Woman Troubles — A Tree Grows in Brooklyn Chapters 27-37

(My latest is up at Parenting.com)

This section of the book was painful for me to read.  It sets in motion Francie’s adolescence, a time full of pain, heartbreak and harsh realizations about the cruel world.  No longer can she look upon the family’s frequent bouts of starvation as a game.  Gone is her unquestioning faith in God.  She finds herself doubting that any woman can truly be good or kind.

After witnessing the women on her block stone Joanna and her baby, she comes to fear and hate women.

She feared them for their devious ways, she mistrusted their instincts.  She began to hate them for this disloyalty and their cruelty to each other.  Of all the stone-throwers, not one had dared to speak a word for the girl for fear that she would be tarred with Joanna’s brush.  The passing man had been the only one who spoke with kindness in his voice.

Most women had the one thing in common; they had great pain when they gave birth to their children.  This should make a bond that held them all together; it should make them love and protect each other against the man-world.  But it was not so.  It seemed like their great birth pains shrank their hearts and their souls.  They stuck together for only one thing; to trample some other woman… whether it was by throwing stones or by mean gossip.  It was the only kind of loyalty they seemed to have (p. 237).

What possible effect can this knew attitude towards womanhood have on Francie?  Will she ever be able to see herself as part of this group?  Will she be afraid to have children?  Will the loathing of her own gender turn to feelings of self-loathing as she experiences some of the same feelings they exhibit or will it act as a motivating force to change her for the better?  This book is full of examples of people who internalize negative stereotypes and become the person they have feared or hated.  Will it be this way with Francie?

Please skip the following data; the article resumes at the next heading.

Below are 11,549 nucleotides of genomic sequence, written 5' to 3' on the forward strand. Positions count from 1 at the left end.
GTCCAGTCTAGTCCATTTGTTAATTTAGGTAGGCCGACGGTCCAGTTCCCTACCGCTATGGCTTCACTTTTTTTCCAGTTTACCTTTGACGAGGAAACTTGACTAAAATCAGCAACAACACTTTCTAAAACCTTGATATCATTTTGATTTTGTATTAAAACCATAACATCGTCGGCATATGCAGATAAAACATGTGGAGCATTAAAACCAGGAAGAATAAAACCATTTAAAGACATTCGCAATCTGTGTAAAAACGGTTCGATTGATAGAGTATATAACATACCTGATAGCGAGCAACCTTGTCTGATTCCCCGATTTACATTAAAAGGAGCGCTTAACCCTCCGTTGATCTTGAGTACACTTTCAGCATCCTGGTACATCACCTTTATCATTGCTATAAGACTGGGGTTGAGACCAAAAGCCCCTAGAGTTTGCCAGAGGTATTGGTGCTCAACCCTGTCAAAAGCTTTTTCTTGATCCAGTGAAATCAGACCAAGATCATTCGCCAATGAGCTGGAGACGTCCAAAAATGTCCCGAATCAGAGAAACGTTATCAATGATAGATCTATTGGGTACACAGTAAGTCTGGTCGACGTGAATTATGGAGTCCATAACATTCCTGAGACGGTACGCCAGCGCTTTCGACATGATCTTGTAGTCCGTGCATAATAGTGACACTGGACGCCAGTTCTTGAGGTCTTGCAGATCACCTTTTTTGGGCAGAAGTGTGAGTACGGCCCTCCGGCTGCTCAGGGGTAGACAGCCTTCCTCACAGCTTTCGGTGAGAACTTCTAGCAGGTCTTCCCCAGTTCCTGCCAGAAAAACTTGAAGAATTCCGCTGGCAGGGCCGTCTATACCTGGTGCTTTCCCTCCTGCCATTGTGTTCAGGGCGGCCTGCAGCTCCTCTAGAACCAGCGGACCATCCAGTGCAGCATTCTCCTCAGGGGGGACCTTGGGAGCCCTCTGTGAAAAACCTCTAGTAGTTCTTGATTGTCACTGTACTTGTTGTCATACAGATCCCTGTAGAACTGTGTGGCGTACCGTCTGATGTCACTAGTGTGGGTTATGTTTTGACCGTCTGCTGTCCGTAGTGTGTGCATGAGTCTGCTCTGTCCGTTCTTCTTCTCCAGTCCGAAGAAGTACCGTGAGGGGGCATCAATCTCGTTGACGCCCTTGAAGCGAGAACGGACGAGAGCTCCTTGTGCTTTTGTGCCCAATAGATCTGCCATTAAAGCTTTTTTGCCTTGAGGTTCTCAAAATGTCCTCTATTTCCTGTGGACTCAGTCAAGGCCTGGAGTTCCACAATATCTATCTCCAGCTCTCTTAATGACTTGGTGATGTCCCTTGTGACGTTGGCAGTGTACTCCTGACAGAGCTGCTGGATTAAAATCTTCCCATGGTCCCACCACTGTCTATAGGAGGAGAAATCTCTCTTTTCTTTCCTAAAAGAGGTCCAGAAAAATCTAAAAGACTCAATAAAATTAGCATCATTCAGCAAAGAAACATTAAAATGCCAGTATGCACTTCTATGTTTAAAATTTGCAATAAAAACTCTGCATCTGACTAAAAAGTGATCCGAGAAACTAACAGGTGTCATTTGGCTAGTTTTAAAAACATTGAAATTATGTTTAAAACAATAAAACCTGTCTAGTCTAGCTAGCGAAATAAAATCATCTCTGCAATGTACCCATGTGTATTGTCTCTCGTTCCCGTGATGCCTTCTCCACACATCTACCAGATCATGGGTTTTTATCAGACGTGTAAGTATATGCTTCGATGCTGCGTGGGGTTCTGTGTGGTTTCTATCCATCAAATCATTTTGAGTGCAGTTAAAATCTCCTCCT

Why is it that women so often feel such a need for competition, gossip, cattiness and intolerance towards each other?  As women, as potential mothers, our natural instincts should tend towards nurturing and kindness.  Like the women in the story, I think our negative instincts are born of fear.

When we are afraid for our own status, when we doubt our own worth, do we find it easier to tear someone else down, rather than to work at improving ourselves?

As we see so vividly with Francie, the road to self-improvement is painful and harsh.  The rewards are great but the journey is long and hard.  These chapters open with the throwing of a Christmas trees, a horrible tradition that sets the stage well for Francie’s adolescent turmoil — What doesn’t kill you makes you stronger.

Lauren writes
from a New Yorker’s perspective about the ways our world has changed and how it remains the same.
Allysha says “[…]Often times it’s heartbreaking as Francie has to negotiate the world she has created in her mind with the reality she lives in.[…]”  In her usual thoughtful way, Allysha discusses this week’s section about growing up.


Pease let me know if you’ve blogged about the book and I’ll add a link here. And remember, you don’t have to stick to the schedule. If you have something great to say about the first page, let us know.

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